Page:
That's the title of a lecture I attended as a graduate student, given by Ken Blanchard, the noted author of The One Minute Manager. I wish I'd taken it a little more to heart -- or brain -- at the time. Two years later, in my new position as a first-year faculty member at UC Santa Barbara, I wrote a letter to the editor of the school paper chastising the chancellor for his sexist opposition to the formation of a women's center. I was right. I was also stupid. A first-year, untenured faculty member publicly criticizing the chancellor is stupid. The next day, I was called on the carpet by my dean, who said, "How the hell could you do that?!" I learned -- the hard way.
My goal for teachers is to be able to work effectively toward bringing about positive change in their schools by learning to push boundaries effectively, without getting fired or, if tenured, without getting quietly punished. Change with survival is the goal. I really hate it when some excellent teacher acts in a politically stupid way.
Dead Poets Society Teacher as Bad Example
I'm sure many of you remember Dead Poets Society, the film about an exciting teacher who most viewers considered a hero. I loved that film when I first saw it. John Keating, portrayed by Robin Williams, played out all of my most radical fantasies about iconoclastic teaching. But the more I thought about the film over the years, the more I realized that Keating was in many ways a failure. He was a martyred hero. He had a great impact on one group of students and then got fired. He never built any relationships with fellow teachers, nor did he even try to create any rapport with his principal, although that would have been a real challenge. He also didn't keep his radical acts within his classroom, parading his students in public defiance. He might have influenced kids for years. Instead he changed nothing in the system of that school and was fired.
The psychologist Rollo May, in his book Power and Innocence, talks about the dangers posed by individuals whom he describes as pseudo-innocents. There is the authentic innocence of a child, and then there is the pseudo-innocence of the adult who acts in ways that get punished through disregarding the impact of his or her behavior and then acting as a victim. I have a long mental list of dialogues with teachers who were furious with the way they were punished for actions they should have known in advance would elicit exactly the response that took place.
I want powerful teachers, and I like Rollo May's definition of power as "the ability to cause or prevent change." But what's the path to that power?
I think one of the first goals for any new teacher is to thoroughly learn the social and political system of the school:
- The norms
- The unwritten rules
- The power of teachers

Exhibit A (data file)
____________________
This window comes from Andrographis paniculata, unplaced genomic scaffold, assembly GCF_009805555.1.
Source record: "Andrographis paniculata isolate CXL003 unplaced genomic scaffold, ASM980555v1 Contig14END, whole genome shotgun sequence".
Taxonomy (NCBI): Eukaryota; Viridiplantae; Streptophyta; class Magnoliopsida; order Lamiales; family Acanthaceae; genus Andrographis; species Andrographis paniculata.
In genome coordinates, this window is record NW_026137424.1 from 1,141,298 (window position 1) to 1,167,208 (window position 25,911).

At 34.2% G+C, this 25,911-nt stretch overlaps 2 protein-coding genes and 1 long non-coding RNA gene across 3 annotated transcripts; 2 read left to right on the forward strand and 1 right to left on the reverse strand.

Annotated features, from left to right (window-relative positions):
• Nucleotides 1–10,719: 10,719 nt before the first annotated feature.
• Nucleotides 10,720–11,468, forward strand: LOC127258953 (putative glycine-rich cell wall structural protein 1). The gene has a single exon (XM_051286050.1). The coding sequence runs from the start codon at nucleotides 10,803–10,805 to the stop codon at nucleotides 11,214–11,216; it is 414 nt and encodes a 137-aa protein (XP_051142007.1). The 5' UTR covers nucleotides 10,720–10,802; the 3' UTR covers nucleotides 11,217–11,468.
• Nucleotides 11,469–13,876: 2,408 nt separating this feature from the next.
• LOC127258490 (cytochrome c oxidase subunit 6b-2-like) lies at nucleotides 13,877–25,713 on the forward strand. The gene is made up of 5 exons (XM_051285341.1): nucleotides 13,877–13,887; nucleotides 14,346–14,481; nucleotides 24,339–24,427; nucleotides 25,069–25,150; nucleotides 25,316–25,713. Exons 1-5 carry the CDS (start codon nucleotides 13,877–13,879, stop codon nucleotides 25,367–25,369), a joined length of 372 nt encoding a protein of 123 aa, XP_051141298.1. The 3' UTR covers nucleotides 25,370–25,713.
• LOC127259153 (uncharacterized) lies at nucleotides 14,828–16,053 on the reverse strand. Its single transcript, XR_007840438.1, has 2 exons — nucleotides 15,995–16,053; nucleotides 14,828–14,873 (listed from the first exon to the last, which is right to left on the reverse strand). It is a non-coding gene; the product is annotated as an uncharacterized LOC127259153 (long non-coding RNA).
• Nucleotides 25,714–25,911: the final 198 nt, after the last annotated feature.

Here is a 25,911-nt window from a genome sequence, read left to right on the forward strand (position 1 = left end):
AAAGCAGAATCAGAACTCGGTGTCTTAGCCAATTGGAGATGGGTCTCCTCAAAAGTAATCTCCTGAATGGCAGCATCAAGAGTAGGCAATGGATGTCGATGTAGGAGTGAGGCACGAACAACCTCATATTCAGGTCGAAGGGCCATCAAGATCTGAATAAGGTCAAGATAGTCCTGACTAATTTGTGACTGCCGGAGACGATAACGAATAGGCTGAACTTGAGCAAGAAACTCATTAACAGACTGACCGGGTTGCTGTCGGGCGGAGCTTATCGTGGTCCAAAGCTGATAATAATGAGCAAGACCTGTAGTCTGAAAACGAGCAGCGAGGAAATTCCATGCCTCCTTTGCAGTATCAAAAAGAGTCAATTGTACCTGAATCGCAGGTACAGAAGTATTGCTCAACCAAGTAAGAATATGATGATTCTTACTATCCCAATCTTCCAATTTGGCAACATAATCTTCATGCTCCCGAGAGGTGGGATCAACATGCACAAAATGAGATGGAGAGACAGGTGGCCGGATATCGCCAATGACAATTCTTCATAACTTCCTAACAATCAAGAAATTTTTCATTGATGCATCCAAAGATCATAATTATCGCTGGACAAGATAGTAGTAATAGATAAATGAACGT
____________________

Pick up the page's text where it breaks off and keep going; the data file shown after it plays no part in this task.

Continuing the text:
- The style, values and attitudes of the principal
- The role of parents, the school board and the superintendent in making decisions
If you are a new teacher, you should spend time in detached observation. Take mental notes:
- Who are the most influential teachers?
- What behavior does the principal reward and punish?
- What unwritten rules seem most important to teachers and administrators?
- Who are the parents with the most influence on the school board?
Of course, this is just a sampling, but the main thing is to spend the time watching carefully. All teachers, new and old, should know this and have a clear political picture of the school and school system.
Before a teacher can even begin to push the envelope in terms of his or her teaching, that teacher needs to know what the envelope is. Decisions can then be made based on a clear assessment of the potential risks involved.
And any political and social change requires collective action. Go-it-alone heroes almost always end in defeat. By collective action, I'm not talking about a large group of teachers. As few as a half a dozen teachers working together, especially tenured and highly respected teachers who really know the system and understand how the game is played, can bring about significant change.
A Model from Politically Savvy Students
I actually learned about effective action from a small group of politically savvy students when I was teaching high school in the late '60s. Year after year, students marched in protest, usually in the spring. I don't even remember what they protested about, but whatever it was, the protests changed nothing. Then in 1969, a group of five students decided that they wanted students to have a voice in the decision making in the school. They wanted a student-faculty policy council. They quietly lined up allies who included two influential school board members, a number of the most influential parents, and the editor of the local newspaper. By the time they went to the relatively conservative principal, they had already painted him into a corner politically, and he acceded to their request. It didn't even need to be a demand at that point.
Let that be a lesson for all teachers. Those kids knew the system, knew how to play it, and were able to do it quietly. They sought change rationally, not emotionally.
Effective Change Without Fanfare
I want more teachers to be controlled radicals who work to bring about change, but who do it by using the norms of the system. The irrational rebel, usually highly self-serving and self-righteous, almost always fails.
Here's one more piece of advice. That effective group of student activists understood that parents and the press could be their most important allies. They also knew that the answer was in seeking out some school board members quietly, not making a big statement at a school board meeting.
My teacher heroes are all excellent teachers who helped or are helping to improve their schools, and like that group of students, usually quietly and without fanfare.